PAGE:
2 votes

PNWR - Willamette River Bridge


Willamette River Railroad Bridge

Photo taken by Michael Goff on January 29, 2010


BH Photo #156195

Street Views 


Swing span through truss bridge over Willamette River on Portland and Western Railroad (PNWR) in Albany
Albany, Linn County, Oregon, and Benton County, Oregon
Open to traffic
Built 1921 by the Southern Pacific Railroad
- American Bridge Co. of New York (Steel Fabricator)
- Genesee & Wyoming Inc. (G&W)
- Oregon Electric Railway (OER)
- Portland & Western Railroad (PNWR)
- Southern Pacific Railroad (SP)
The Portland and Western Railroad Bridge in Albany is a Warren through truss with a 260-foot center swing span. The bridge features long timber trestle approach spans on both side of the Willamette River.
Length of largest span: 260.0 ft.
Total length: 3,910.0 ft. (0.7 mi.)
Deck width: 15.0 ft.
Also called
Toledo District Railroad Bridge
Portland and Western Railroad Bridge
Albany Railroad Bridge
Approximate latitude, longitude
+44.64077, -123.09674   (decimal degrees)
44°38'27" N, 123°05'48" W   (degrees°minutes'seconds")
Approximate UTM coordinates
10/492327/4943050 (zone/easting/northing)
Quadrangle map:
Inventory number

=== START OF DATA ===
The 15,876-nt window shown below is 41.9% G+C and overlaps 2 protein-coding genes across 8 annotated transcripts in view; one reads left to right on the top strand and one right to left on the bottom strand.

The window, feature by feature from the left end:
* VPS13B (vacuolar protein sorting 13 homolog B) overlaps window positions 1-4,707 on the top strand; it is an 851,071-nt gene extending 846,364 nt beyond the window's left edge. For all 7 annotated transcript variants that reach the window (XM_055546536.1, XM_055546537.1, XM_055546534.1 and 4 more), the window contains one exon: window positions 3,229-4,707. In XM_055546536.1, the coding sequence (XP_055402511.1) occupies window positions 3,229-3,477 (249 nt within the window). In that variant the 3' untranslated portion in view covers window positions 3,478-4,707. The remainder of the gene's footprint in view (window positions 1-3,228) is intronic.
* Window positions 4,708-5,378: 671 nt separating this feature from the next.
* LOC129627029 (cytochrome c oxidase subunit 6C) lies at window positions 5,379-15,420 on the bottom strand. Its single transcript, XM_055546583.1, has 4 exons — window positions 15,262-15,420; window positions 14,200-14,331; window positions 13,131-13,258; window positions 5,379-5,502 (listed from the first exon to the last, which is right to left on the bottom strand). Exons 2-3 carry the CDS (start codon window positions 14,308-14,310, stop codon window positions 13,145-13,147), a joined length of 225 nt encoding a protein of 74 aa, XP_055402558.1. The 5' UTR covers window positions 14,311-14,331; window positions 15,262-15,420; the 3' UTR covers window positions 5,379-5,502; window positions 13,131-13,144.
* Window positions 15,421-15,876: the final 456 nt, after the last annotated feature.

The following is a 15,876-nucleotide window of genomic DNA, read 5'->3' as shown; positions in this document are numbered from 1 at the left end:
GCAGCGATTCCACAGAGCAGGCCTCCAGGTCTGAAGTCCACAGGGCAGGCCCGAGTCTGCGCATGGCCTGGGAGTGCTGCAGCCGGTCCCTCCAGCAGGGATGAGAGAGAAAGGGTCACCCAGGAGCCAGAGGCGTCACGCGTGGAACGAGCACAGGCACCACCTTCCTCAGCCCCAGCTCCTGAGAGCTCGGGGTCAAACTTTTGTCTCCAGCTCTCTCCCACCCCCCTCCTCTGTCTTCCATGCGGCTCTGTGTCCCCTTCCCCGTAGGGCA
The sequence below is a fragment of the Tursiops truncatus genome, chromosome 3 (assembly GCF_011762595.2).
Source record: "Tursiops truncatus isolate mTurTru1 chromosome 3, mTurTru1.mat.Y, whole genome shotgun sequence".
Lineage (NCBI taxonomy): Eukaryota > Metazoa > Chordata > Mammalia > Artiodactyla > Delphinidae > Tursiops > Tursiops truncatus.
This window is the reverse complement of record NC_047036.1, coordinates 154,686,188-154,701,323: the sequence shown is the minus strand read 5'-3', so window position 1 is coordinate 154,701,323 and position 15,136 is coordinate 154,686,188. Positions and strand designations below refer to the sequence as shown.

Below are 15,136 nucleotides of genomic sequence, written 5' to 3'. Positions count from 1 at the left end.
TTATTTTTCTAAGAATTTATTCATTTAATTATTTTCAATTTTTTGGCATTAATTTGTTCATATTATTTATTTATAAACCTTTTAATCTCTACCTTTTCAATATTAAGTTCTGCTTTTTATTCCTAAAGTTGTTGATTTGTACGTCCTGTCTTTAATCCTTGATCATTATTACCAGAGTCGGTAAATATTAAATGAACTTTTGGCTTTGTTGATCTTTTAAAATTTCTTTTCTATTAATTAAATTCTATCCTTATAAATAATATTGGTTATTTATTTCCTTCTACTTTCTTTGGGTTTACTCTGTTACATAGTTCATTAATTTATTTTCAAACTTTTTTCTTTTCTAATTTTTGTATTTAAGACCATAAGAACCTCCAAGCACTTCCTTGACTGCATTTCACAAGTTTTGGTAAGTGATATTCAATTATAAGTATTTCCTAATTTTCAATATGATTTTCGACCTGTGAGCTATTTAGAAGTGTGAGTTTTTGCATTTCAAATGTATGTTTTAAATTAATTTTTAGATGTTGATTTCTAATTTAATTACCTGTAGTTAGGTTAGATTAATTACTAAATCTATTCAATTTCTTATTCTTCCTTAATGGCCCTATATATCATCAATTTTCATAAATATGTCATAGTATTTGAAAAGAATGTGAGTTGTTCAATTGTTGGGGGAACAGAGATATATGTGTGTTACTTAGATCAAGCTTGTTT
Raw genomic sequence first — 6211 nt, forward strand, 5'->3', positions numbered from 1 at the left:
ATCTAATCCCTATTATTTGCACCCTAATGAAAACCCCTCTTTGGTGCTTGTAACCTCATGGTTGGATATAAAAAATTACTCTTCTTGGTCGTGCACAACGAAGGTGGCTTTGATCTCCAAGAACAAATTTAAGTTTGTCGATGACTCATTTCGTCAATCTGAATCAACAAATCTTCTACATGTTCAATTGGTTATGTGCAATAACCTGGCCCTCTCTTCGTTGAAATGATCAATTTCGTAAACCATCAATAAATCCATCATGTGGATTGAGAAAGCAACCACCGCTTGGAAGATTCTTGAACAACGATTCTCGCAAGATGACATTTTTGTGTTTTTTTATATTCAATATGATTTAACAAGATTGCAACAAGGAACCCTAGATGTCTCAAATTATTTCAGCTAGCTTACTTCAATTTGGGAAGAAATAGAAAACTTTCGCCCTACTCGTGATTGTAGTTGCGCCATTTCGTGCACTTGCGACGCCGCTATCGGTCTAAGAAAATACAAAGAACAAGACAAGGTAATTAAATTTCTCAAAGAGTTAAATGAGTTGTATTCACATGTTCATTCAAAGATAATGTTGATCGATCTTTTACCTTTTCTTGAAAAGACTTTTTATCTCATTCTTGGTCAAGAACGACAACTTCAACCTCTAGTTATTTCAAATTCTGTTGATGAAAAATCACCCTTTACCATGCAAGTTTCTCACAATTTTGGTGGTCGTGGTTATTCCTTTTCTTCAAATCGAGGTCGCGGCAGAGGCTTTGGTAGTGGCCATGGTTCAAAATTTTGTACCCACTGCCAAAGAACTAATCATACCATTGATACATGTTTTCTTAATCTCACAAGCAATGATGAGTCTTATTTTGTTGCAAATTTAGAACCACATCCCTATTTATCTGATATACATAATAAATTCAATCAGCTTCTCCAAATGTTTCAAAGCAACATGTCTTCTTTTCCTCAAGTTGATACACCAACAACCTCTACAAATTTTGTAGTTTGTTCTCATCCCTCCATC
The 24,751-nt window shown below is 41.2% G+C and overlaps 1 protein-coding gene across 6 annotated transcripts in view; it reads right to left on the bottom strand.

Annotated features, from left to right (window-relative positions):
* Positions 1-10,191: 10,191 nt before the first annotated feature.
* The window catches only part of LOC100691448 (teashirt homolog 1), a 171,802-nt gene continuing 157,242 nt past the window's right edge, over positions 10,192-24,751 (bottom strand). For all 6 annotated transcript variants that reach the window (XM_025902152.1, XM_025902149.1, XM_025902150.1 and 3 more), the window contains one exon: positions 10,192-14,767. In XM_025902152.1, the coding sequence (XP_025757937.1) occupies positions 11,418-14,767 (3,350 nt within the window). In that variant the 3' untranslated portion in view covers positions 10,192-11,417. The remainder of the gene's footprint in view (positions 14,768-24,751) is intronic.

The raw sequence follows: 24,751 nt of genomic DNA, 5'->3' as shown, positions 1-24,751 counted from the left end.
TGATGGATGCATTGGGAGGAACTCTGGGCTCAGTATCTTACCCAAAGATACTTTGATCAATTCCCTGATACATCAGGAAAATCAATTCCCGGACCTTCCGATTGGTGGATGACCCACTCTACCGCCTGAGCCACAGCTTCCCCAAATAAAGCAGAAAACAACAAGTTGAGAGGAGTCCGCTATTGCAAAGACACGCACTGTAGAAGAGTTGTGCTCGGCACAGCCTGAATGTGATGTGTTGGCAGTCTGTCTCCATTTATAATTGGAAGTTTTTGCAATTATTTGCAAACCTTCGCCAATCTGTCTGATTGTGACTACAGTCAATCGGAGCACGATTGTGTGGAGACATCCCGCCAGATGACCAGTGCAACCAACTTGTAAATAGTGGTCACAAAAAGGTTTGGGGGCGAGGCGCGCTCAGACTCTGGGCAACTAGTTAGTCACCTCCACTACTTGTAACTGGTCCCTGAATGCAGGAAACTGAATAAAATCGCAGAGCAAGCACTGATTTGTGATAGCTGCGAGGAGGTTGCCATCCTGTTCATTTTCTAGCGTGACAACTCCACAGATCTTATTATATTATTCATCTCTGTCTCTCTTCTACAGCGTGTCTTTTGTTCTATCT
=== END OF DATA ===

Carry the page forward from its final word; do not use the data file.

BH 44235 (Bridgehunter.com ID)

Update Log 

  • April 3, 2018: New photo from Richard Doody
  • February 14, 2018: New Street View added by Leslie R trick
  • December 10, 2015: New Street View added by Douglas Butler
  • August 22, 2013: New photo from Douglas Butler
  • April 4, 2013: New Street View added by Mike Goff
  • February 24, 2010: Added by Michael Goff

Related Bridges 


  • Mike Goff - michael [dot] goff [at] hotmail [dot] com
  • Douglas Butler
  • Leslie R Trick - Leslie [dot] Trick [at] gmail [dot] com
  • Richard Doody


P.N.W.R. - Willamette River Bridge
Posted October 25, 2011, by Charles Bonville (chabonor [at] yahoo [dot] com)

The timber trestle approach on the north end of the bridge was replaced with a steel piling and concrete span viaduct in 2009 and 2010. At a future date, I will upload photos of the original trestle approach and the new viaduct.